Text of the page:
Believing, erroneously, that math learning comes easily to some and not to others results in an

attitude of “why bother? I’ll never be good at this,” when the subject becomes unclear. If students expect to encounter confusion we can help them see that the way through that confusion is application of effort their effort. Encourage youngsters to dig in when it gets tough, not flee into excuses.

Parents should not say, “I was never very good at math, either.” The goal is to help students

learn how to use what they have to meet the struggle, not to fear, avoid, or abandon the struggle from a belief that they cannot do it.

The answer to “where can I go for help?” is often sitting in the bottom of a backpack. What a

valuable lesson for students to discover that answers come not from magic, but from reading and thinking and struggling to understand a sentence, or an equation in a book they have ready and available.

If parents actively praise and value the effort their youngster makes in pursuing understanding,

the youngster gets the message that the struggle is important. They can feel a pride and

confidence that is significant even when understanding is slow in coming.

Overemphasizing the grade too often results in negative behaviors to get the grade. Rather than

learning responsibility, or the confidence that comes from struggling through his or her own

efforts, the student seeks quick fixes; missing the bigger picture.

If students are in the game, working at it, struggling and coming to understanding bit by bit, let

them know how great this is! This is what doing math is all about.

Excerpts from an article by Suzanne Sutton in “Bulletin” (Feb. 1997)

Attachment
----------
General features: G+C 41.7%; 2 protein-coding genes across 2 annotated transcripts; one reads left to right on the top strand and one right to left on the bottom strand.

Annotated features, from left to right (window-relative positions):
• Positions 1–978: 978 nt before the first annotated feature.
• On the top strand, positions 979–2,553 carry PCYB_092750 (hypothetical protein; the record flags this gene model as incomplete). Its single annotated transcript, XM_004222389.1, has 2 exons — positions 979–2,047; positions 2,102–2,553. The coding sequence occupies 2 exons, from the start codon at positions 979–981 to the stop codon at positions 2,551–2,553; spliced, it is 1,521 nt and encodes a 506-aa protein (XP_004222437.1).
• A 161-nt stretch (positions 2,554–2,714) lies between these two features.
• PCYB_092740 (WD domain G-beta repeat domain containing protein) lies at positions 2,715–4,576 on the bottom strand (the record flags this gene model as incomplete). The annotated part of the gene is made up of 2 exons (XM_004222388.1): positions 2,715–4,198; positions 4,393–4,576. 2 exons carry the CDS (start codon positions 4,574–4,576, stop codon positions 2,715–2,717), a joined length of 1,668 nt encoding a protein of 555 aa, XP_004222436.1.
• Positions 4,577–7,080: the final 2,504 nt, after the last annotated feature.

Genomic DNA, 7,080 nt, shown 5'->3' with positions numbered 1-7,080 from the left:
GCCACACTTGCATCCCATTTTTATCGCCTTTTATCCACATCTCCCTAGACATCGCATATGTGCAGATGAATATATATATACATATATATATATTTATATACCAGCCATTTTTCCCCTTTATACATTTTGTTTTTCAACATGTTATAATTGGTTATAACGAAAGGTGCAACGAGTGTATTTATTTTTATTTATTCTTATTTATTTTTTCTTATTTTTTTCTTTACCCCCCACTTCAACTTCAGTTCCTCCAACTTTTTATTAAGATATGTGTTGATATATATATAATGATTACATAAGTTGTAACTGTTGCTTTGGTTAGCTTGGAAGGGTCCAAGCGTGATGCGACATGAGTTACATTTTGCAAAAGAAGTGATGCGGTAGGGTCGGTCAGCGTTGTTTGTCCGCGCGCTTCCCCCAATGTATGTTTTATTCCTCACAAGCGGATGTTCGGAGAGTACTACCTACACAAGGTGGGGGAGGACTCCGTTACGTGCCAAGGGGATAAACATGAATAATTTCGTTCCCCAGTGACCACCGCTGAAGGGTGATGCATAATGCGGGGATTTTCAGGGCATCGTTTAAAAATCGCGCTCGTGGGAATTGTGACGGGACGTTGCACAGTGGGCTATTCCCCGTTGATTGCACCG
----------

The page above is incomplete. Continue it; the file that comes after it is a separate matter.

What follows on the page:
**As we begin another great year in math, please take a moment to read through this article. I think it’s easy for me, as a teacher, and parents alike to want to be able to always fix the problem and help students to just “get it.” The truth is, there is so much to be learned in the process of struggling and searching for answers. If we don’t allow students to struggle, they miss out on some of the most valuable lessons and knowledge. Math isn’t a series of right answers, it’s the process that leads to true understanding. It’s going to take time. So, please join me this year as we find GLORY in the struggle. Let’s help our students to become great problem solvers and great thinkers!****FINDING THE GLORY IN THE STRUGGLE:****HELPING OUR STUDENTS THRIVE WHEN MATH GETS TOUGH**Learning mathematics is a struggle at some level for all of us. Rather than seeing this struggle as something to avoid, we can see it as one of the most valuable things offered to our students. Mathematics offers them an opportunity to learn how to work through the struggle, how to bring to it what they have, how to find and use the things they need. Regardless of their perceived aptitudes or gifts in mathematics, they can learn that they have within themselves what they need to meet this challenge. Struggling in mathematics is not the enemy, any more than sweating is the enemy in basketball; it is part of the process, and a clear sign of being in the game. Math asks our students to think in ways they are not used to thinking; they will be asked to look at the obvious in ways they’re not accustomed to, and then we’ll ask them to explore the not-so-obvious in similar ways. A rigor of thinking and clarity of expression is demanded that will stretch them beyond familiar styles. It will also require an honest pursuit; there really are no shortcuts. Children learn many things in school, encompassing not just what they’ve learned, but how they’ve learned. Maneuvering through struggles in school, young people learn how to meet challenges for which there is no map, and no shortcut. Life will present them with struggles, whether we wish this to be so or not. How they approach the struggle of mathematics will affect how they approach the struggles in life. The opportunity begins when the struggle begins.